Policy sets broadband as basic legal right

19 Mar 2015

The UK government yesterday (18 March 2015) published a Policy Paper alongside its 2015 budget entitled ‘The digital communications infrastructure strategy’ setting out its proposed measures to deliver broadband access speeds of at least 100Mbps to nearly all UK premises. The proposals include the introduction of a universal service obligation (USO) for broadband internet access, replacing the existing USO which includes only dial-up access, thereby establishing broadband as a basic legal right. The government proposes to give residential and enterprise telecoms users the legal right to demand a broadband connection at their premises of at least 5Mbps at a reasonable price, although the policy does not set a deadline for the USO to take effect.

In his budget, Chancellor of the Exchequer George Osborne also outlined an ambition for a future national minimum broadband speed of 100Mbps – although stopped short of setting a timeline for this target – whilst promising GBP600 million (USD885 million) to help clear new spectrum for mobile internet, funding for Wi-Fi in public libraries, and grants to install satellite broadband in remote rural areas. As quoted by The Guardian, Sarah Lee, head of policy at the Countryside Alliance, cautiously welcomed the government’s latest broadband promises, but noted previous unmet pledges while indicating that the initial 5Mbps minimum speed mentioned would be below many rural users’ expectations: ‘Especially for those rural communities that have not been connected so far, it’s a light [at the end] of the tunnel for them …. But what we want is delivery. Rural communities have been overpromised, and transparency of delivery has really failed them. We are very supportive of a universal service obligation, but research shows for everyday uses 10Mbps is the optimum level.’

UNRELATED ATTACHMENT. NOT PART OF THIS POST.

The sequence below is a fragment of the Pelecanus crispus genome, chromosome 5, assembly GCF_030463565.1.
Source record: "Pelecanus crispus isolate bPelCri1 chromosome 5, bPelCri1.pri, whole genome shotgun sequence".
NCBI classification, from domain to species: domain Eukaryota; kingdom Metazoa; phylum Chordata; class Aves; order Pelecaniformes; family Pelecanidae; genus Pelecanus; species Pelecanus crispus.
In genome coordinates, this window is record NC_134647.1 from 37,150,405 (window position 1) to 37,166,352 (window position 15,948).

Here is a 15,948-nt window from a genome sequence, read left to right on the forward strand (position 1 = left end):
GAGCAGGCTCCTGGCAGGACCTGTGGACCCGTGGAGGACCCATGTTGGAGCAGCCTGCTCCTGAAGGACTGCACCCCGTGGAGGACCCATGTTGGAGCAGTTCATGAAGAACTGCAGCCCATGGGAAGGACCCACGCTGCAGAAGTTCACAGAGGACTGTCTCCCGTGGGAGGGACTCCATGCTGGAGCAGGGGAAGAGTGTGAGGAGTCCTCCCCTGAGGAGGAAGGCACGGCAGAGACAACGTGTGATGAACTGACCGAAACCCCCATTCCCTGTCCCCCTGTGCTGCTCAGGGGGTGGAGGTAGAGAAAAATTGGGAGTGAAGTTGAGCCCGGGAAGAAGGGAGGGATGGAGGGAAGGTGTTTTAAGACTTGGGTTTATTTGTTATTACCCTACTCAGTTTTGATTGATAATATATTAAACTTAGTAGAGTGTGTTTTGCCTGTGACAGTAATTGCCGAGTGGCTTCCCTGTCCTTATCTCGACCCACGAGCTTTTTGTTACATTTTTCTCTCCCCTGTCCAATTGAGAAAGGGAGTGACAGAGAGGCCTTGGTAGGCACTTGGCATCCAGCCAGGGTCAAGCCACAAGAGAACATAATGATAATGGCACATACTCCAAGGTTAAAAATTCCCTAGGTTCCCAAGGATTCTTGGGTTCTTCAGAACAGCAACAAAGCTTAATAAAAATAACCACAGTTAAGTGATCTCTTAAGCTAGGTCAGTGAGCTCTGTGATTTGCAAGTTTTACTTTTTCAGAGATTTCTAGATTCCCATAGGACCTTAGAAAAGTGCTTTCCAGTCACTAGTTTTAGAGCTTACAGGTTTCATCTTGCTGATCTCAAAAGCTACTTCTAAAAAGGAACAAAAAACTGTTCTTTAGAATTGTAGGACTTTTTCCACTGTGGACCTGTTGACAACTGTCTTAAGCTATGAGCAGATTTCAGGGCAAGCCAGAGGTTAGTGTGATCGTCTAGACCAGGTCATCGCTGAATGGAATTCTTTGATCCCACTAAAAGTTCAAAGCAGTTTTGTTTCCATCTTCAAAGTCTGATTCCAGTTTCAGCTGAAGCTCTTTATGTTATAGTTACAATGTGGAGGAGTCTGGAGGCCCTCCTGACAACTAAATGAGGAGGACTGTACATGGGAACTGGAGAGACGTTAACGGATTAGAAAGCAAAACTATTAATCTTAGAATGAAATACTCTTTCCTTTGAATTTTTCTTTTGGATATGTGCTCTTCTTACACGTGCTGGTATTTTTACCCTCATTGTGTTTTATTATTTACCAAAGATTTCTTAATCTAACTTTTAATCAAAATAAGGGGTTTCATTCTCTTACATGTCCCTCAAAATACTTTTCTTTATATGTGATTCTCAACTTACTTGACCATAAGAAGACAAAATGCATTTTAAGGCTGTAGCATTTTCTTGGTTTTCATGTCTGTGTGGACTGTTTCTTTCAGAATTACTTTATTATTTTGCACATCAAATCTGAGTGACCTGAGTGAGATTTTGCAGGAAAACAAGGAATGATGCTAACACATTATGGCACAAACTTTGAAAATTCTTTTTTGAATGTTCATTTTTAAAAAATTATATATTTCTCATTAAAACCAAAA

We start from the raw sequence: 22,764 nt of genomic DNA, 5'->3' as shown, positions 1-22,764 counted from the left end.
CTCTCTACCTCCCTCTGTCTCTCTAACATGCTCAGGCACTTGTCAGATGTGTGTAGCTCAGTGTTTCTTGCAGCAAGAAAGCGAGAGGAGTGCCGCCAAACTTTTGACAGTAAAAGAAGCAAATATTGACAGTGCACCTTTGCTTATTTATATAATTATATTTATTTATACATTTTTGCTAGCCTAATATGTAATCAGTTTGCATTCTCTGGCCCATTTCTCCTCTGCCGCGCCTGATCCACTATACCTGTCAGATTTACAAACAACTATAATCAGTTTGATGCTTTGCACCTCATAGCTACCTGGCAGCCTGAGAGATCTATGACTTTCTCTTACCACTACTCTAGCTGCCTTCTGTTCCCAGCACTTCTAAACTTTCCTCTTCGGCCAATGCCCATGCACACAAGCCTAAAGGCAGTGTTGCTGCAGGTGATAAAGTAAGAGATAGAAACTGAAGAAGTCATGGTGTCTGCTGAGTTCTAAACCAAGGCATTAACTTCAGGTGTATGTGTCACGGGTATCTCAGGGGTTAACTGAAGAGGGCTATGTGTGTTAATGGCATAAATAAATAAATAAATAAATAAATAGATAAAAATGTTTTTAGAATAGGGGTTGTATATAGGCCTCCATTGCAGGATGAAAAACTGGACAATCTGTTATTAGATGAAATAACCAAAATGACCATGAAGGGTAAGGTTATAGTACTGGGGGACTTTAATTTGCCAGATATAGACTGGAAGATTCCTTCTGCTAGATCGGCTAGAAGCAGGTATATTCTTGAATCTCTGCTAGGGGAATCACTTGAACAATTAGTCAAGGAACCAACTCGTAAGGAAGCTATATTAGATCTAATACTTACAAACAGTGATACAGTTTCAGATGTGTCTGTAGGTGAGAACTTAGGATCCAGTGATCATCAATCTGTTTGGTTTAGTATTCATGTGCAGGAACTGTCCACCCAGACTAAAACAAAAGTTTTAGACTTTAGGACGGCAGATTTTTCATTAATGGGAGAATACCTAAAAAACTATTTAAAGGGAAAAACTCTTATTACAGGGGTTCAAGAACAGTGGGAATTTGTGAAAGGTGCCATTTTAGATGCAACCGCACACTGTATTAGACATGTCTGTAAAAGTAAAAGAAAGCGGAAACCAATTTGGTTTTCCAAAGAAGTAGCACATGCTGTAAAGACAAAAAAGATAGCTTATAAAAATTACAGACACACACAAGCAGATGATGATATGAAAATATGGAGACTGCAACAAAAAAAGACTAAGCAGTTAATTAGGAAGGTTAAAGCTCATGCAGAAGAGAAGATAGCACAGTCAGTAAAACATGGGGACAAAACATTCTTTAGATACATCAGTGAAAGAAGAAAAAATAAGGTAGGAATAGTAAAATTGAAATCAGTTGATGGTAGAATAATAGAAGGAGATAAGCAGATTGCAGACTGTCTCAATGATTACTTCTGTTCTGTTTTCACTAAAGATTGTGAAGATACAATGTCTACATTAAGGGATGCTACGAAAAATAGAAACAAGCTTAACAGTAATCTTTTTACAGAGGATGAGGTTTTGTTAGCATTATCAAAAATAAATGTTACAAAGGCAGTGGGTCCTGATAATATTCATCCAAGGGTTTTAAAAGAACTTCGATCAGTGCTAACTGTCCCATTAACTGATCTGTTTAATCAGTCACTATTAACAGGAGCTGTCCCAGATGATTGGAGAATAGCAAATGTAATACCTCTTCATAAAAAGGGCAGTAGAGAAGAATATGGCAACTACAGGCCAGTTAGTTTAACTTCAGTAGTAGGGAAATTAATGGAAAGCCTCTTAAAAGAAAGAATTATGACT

State-funded rollouts by UK incumbent BT target superfast broadband coverage of 95% of premises nationwide by 2017, and plans announced in the budget are designed to bring coverage to a further 1% of homes using satellite. As stated in the policy paper: ‘Starting with premises experiencing the lowest speed broadband, the government will launch a scheme with local bodies across the UK this year to subsidise the costs of installing superfast capable satellite services.’

In another aspect of the budget, Mr Osborne announced that the government will pledge funds to develop applications for the Internet of Things (IoT) and ‘smart cities’.

United Kingdom